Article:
'Did he say anything, make any signal that he wanted to talk to you?'

'No. He ran when he saw me.' Her voice broke oft' in a shudder, then resumed in the frightened croak of an old woman. 'He was wearing two wooden blocks on a string around his neck.'

'Wooden blocks?'

'Clappers,' Indiri sobbed. 'Like a candala might wear. Do you remember what I told you?'

I remembered. 'In what direction was he running?'

'I'm not sure, but I think Dr. Dev Reja's house is in that direction.'

I slammed down the phone and yanked on enough clothes to keep from being arrested. Then, still without knowing exactly why, I found myself running through the night.

My own apartment was a block and a half off campus, about a half mile from Dev Reja's on-campus residence. I hurdled a low brick wall on the east side of the campus and pumped my arms as I raced across the rolling green lawns.

I ran in a panic, pursued by thoughts of clappers and corpses. My lungs burned and my legs felt like slabs of dough; then a new surge of adrenaline flowed and I ran. And ran.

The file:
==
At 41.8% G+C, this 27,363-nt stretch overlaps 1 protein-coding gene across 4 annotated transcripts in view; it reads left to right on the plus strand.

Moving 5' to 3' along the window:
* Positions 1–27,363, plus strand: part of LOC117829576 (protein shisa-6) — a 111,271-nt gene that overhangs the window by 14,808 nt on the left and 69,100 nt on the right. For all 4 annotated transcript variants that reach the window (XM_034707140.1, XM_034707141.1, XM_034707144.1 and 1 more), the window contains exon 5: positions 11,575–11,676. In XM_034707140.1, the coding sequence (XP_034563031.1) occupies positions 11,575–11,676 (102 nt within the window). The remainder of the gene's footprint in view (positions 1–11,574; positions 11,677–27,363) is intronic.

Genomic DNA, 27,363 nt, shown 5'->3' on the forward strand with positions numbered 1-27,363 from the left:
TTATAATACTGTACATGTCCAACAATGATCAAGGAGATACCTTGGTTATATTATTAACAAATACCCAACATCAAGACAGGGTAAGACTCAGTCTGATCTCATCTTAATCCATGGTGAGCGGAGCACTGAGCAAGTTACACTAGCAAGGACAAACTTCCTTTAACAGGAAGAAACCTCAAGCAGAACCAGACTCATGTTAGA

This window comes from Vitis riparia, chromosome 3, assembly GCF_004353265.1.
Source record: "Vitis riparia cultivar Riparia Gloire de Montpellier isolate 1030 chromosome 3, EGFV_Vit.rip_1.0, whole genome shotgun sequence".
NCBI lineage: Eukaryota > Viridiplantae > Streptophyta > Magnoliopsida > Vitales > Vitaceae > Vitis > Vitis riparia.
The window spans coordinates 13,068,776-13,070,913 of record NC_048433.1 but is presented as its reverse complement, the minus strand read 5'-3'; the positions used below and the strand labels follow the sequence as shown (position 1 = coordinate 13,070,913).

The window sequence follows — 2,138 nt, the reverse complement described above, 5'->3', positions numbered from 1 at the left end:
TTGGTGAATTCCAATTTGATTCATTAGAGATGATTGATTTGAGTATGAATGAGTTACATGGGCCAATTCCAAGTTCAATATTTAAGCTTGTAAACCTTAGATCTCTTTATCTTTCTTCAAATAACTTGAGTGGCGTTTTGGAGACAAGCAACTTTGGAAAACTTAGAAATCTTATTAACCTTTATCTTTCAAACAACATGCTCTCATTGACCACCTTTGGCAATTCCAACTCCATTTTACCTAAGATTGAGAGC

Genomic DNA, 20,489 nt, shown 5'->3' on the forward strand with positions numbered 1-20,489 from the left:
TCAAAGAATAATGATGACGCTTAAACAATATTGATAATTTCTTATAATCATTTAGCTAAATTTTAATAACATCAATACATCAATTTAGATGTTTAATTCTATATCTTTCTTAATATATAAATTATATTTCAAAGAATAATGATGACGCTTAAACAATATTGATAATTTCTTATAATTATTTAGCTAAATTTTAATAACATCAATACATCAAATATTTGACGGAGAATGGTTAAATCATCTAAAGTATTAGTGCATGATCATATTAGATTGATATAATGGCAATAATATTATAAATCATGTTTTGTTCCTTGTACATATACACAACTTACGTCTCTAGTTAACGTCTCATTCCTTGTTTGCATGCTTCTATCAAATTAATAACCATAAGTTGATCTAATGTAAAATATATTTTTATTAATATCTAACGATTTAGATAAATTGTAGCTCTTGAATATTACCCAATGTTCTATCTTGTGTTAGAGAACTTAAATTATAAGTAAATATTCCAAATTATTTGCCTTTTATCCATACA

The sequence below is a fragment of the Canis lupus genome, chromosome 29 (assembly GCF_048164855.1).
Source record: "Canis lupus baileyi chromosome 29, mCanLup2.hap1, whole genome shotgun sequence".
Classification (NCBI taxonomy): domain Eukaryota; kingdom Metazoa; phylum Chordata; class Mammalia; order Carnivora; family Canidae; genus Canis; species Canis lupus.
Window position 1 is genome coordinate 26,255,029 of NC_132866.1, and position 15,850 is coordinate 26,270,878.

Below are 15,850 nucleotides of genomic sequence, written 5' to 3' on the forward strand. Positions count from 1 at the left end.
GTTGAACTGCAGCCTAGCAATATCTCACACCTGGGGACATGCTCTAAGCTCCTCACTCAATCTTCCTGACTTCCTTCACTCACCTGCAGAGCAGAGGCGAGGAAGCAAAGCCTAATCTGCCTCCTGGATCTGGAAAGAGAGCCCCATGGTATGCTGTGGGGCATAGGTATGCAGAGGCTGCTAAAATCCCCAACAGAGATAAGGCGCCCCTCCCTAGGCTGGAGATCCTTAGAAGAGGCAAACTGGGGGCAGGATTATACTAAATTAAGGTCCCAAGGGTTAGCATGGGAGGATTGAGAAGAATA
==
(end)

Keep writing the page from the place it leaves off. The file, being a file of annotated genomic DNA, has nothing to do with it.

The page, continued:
The door to Dev Reja's house was ajar, the light on in the living room. I took the porch steps three at a time, tripped over the door jamb and sprawled headlong on the living room floor. I rolled to my feet, and froze.

Pram might have been waiting for me, or simply lost in thought, groping for some last thread of sanity down in the black, ether depths where his mind had gone. My mouth opened, but no sound came out. Pram's eyes were like two dull marbles, too large for his face and totally unseeing.

Dev Reja's naked corpse lay on the floor. The handle of a kitchen knife protruded from between the shoulder blades. The clothes Dev Reja should have been wearing were loosely draped over Pram. The room reeked with the smell of gasoline.

Candala. Pram had made the final identification, embracing it completely.

I saw Pram's hand move and heard something that sounded like the scratching of a match; my yell was lost in the sudden explosion of fire. Pram and the corpse beside him blossomed into an obscene flower of flame; its petals seared my flesh as I stepped forward.

I backed up slowly, shielding my face with my hands. Deep inside the deadly pocket of fire Pram's charred body rocked back and forth, then fell across Dev Reja's corpse. I gagged on the smell of cooking flesh.

Somewhere, thousands of miles and years from what was happening in the room, I heard the scream of fire engines, their wailing moans blending with my own.